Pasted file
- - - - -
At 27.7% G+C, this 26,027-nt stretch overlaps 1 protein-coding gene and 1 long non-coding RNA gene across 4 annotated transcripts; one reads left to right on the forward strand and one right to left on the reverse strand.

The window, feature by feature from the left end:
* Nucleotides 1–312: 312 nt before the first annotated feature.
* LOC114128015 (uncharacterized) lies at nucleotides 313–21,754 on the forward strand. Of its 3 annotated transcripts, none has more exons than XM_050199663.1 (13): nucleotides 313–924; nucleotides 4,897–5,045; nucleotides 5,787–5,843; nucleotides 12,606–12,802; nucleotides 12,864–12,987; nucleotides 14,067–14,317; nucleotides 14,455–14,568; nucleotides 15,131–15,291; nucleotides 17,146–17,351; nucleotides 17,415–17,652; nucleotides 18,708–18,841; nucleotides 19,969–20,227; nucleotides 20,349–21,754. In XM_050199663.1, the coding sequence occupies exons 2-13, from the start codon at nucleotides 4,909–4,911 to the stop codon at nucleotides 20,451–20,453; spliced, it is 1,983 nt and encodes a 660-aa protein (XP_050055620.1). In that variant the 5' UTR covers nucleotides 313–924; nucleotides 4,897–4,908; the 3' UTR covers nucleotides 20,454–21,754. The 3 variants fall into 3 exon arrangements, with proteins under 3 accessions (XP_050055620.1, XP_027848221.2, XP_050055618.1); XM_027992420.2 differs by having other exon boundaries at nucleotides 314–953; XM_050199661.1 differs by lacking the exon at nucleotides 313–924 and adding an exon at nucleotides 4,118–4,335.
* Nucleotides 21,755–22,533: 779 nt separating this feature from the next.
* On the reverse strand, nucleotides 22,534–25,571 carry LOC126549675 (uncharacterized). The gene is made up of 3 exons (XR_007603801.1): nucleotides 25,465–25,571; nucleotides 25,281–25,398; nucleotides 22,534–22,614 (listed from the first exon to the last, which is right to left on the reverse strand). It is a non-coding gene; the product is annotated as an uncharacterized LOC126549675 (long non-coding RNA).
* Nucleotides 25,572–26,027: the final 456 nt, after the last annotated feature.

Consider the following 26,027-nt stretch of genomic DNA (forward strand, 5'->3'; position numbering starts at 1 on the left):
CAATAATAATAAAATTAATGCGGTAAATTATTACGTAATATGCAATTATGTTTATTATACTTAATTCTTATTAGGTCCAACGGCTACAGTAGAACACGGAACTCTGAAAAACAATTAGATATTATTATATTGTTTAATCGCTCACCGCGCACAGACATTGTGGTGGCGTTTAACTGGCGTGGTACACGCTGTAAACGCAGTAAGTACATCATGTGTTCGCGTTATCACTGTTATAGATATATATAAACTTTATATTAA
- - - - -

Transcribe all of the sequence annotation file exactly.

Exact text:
At 27.7% G+C, this 26,027-nt stretch overlaps 1 protein-coding gene and 1 long non-coding RNA gene across 4 annotated transcripts; one reads left to right on the forward strand and one right to left on the reverse strand.

The window, feature by feature from the left end:
* Nucleotides 1–312: 312 nt before the first annotated feature.
* LOC114128015 (uncharacterized) lies at nucleotides 313–21,754 on the forward strand. Of its 3 annotated transcripts, none has more exons than XM_050199663.1 (13): nucleotides 313–924; nucleotides 4,897–5,045; nucleotides 5,787–5,843; nucleotides 12,606–12,802; nucleotides 12,864–12,987; nucleotides 14,067–14,317; nucleotides 14,455–14,568; nucleotides 15,131–15,291; nucleotides 17,146–17,351; nucleotides 17,415–17,652; nucleotides 18,708–18,841; nucleotides 19,969–20,227; nucleotides 20,349–21,754. In XM_050199663.1, the coding sequence occupies exons 2-13, from the start codon at nucleotides 4,909–4,911 to the stop codon at nucleotides 20,451–20,453; spliced, it is 1,983 nt and encodes a 660-aa protein (XP_050055620.1). In that variant the 5' UTR covers nucleotides 313–924; nucleotides 4,897–4,908; the 3' UTR covers nucleotides 20,454–21,754. The 3 variants fall into 3 exon arrangements, with proteins under 3 accessions (XP_050055620.1, XP_027848221.2, XP_050055618.1); XM_027992420.2 differs by having other exon boundaries at nucleotides 314–953; XM_050199661.1 differs by lacking the exon at nucleotides 313–924 and adding an exon at nucleotides 4,118–4,335.
* Nucleotides 21,755–22,533: 779 nt separating this feature from the next.
* On the reverse strand, nucleotides 22,534–25,571 carry LOC126549675 (uncharacterized). The gene is made up of 3 exons (XR_007603801.1): nucleotides 25,465–25,571; nucleotides 25,281–25,398; nucleotides 22,534–22,614 (listed from the first exon to the last, which is right to left on the reverse strand). It is a non-coding gene; the product is annotated as an uncharacterized LOC126549675 (long non-coding RNA).
* Nucleotides 25,572–26,027: the final 456 nt, after the last annotated feature.

Consider the following 26,027-nt stretch of genomic DNA (forward strand, 5'->3'; position numbering starts at 1 on the left):
CAATAATAATAAAATTAATGCGGTAAATTATTACGTAATATGCAATTATGTTTATTATACTTAATTCTTATTAGGTCCAACGGCTACAGTAGAACACGGAACTCTGAAAAACAATTAGATATTATTATATTGTTTAATCGCTCACCGCGCACAGACATTGTGGTGGCGTTTAACTGGCGTGGTACACGCTGTAAACGCAGTAAGTACATCATGTGTTCGCGTTATCACTGTTATAGATATATATAAACTTTATATTAA